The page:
As I said in my previous article: fear is inevitable, being a coward and pussy is up to you! It’s been hard to nut up. I’ve never felt weaker or shittier or hated myself more but now it’s time to be a red-ass. Strength is hard to find. Before this relapse, I never knew where my strength came from. My relapse has been a real eye-opener. The positive thing I’ve taken out of it is that I now understand myself on a level that I’ve never understood myself before. I am an alcoholic. Good, bad, or ugly. Rain or shine. Day or night. Thanksgiving, Christmas, and New Years and all years I’m an alcoholic. And yeah, that fucking blows. I didn’t want to grow up to be an alcoholic but that’s now how it fucking works. I was born an alcoholic. This shit is a reality. I can’t “fix” my alcoholism. I can only manage it. And in a way that I’ve never understood before, I’ve been able to find strength in that. It honestly feels like I’ve come out of the closet of denial about my drug/alcohol addiction. If nothing else, it’s my truth. In recovery, I’ve found strength in honesty. Being honest with myself and my reality has been very empowering, which sounds like some hippy bullshit but it’s for fucking real, man. The truth gets abused like nothing else. But now that I’ve chosen to accept my own personal truth, everything has been much MUCH easier. I can relate to other people. I can talk to my friends again. I can look at myself in the mirror again. It’s a pretty awesome feeling. I have no clue what coming out as gay feels like but if it’s anything like this? Holy shit that is awesome and everyone should pop out of whatever closet they’re hiding in.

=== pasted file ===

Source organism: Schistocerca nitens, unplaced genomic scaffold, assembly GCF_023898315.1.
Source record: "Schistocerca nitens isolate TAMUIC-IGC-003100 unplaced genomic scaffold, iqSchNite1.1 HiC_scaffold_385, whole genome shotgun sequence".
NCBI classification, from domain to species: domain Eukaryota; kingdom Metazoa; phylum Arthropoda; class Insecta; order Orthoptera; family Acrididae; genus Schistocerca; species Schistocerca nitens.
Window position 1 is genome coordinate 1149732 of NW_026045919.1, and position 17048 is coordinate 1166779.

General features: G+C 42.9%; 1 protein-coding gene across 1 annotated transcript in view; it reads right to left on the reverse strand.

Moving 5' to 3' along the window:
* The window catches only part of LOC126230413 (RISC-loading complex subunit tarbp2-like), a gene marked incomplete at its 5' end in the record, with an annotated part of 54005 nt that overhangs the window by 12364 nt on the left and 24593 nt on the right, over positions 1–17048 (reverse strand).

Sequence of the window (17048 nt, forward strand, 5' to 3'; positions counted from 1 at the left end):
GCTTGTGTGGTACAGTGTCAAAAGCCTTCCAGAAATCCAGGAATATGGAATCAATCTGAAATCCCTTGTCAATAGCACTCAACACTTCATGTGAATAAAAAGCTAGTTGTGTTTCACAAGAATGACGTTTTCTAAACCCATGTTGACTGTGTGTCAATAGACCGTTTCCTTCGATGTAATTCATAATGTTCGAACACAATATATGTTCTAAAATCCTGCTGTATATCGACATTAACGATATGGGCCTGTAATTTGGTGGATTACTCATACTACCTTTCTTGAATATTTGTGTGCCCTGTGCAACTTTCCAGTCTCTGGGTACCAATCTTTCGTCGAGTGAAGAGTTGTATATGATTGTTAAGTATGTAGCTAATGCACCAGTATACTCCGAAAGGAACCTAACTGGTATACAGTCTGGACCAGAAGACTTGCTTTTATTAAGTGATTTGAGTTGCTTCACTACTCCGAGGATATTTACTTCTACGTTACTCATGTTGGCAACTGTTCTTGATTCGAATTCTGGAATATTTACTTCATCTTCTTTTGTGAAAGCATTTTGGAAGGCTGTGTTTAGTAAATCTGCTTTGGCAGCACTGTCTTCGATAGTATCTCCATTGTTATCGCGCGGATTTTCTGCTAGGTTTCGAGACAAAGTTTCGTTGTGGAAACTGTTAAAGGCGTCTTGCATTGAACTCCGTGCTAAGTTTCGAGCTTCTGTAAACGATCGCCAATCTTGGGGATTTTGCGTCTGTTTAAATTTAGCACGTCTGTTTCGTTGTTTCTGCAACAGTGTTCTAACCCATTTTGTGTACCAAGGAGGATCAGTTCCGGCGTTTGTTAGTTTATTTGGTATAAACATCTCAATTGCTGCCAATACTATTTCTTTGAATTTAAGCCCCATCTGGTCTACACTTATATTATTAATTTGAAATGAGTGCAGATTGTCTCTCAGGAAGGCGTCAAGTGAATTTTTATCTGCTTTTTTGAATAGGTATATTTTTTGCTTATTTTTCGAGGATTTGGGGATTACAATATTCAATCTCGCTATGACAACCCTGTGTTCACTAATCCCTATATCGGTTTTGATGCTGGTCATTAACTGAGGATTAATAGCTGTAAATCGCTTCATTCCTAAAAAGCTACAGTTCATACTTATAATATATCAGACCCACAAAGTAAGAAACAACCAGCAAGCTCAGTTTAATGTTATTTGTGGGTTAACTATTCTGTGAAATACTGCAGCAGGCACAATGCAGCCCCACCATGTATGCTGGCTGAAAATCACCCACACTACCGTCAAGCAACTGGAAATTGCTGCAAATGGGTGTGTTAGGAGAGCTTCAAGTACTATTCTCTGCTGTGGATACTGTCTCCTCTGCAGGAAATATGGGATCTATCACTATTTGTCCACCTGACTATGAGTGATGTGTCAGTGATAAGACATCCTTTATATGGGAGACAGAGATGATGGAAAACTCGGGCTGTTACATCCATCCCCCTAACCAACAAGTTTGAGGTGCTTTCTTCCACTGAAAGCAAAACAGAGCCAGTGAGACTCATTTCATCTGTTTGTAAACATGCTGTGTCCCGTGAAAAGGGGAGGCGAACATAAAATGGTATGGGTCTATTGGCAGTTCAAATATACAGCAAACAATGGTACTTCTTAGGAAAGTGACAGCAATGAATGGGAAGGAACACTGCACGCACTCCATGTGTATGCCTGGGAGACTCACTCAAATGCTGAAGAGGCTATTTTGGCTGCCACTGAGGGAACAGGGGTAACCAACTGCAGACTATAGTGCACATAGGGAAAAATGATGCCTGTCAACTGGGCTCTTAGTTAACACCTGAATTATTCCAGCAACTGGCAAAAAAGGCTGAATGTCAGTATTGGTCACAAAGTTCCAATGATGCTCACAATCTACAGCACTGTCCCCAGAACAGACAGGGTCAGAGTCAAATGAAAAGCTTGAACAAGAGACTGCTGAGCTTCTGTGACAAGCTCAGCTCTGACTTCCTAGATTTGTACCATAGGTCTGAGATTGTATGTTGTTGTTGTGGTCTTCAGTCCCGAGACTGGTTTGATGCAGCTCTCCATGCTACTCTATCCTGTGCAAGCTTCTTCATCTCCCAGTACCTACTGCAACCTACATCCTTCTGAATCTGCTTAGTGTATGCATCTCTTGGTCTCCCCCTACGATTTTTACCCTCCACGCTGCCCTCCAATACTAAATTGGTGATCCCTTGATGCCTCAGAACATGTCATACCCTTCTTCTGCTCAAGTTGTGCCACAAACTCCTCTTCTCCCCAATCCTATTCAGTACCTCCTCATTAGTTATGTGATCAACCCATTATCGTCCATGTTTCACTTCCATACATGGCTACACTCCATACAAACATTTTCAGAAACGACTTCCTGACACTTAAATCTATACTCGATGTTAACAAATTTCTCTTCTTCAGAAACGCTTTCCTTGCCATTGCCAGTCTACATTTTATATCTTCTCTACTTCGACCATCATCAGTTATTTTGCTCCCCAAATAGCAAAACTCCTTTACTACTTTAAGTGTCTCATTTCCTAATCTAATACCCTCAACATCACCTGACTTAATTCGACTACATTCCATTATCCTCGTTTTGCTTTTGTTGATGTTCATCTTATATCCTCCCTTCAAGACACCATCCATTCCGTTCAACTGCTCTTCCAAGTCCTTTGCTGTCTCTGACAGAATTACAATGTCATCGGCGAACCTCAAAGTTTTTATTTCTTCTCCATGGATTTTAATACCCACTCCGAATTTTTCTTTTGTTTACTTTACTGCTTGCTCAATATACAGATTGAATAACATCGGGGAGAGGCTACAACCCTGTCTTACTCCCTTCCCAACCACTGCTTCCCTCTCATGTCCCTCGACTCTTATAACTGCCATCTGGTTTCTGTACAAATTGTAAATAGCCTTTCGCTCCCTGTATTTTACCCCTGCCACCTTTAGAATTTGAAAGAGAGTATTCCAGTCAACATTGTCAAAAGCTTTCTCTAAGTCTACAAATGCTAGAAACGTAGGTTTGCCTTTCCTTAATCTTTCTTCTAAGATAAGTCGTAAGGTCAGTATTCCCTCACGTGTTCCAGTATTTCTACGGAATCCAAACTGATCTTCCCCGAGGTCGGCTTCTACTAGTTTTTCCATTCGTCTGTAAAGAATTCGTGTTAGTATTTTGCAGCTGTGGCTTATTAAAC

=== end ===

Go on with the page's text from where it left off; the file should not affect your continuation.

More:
Long story short, as I approach 3,000 FUCKING WORDS: I’ve come out of my coffin-shaped closet. I didn’t find any strength in denial. The truth doesn’t go away. It’s been in my closet with my no matter how much I try to drink it away or smoke it out. YOU CAN’T UNKNOW THINGS! Especially about yourself as I’ve found out the hard way. I’ve found strength in popping out of my closet. It’s not an illusion or a delusion. It feels good and it calms my tits down, which is all I’ve really wanted in life. This sucks. This early recovery process. But there’s definitely strength to be found. I’ve finally found some strength in sobriety. The best thing I’ve heard in AA so far is this: as long as you’re sober, do whatever the fuck you want! And as long as doing whatever you’re doing is keeping you sober? KEEP DOING THAT SHIT! That’s why I go to these things, man. This is the shit that makes it all worth the work. This shit is awesome.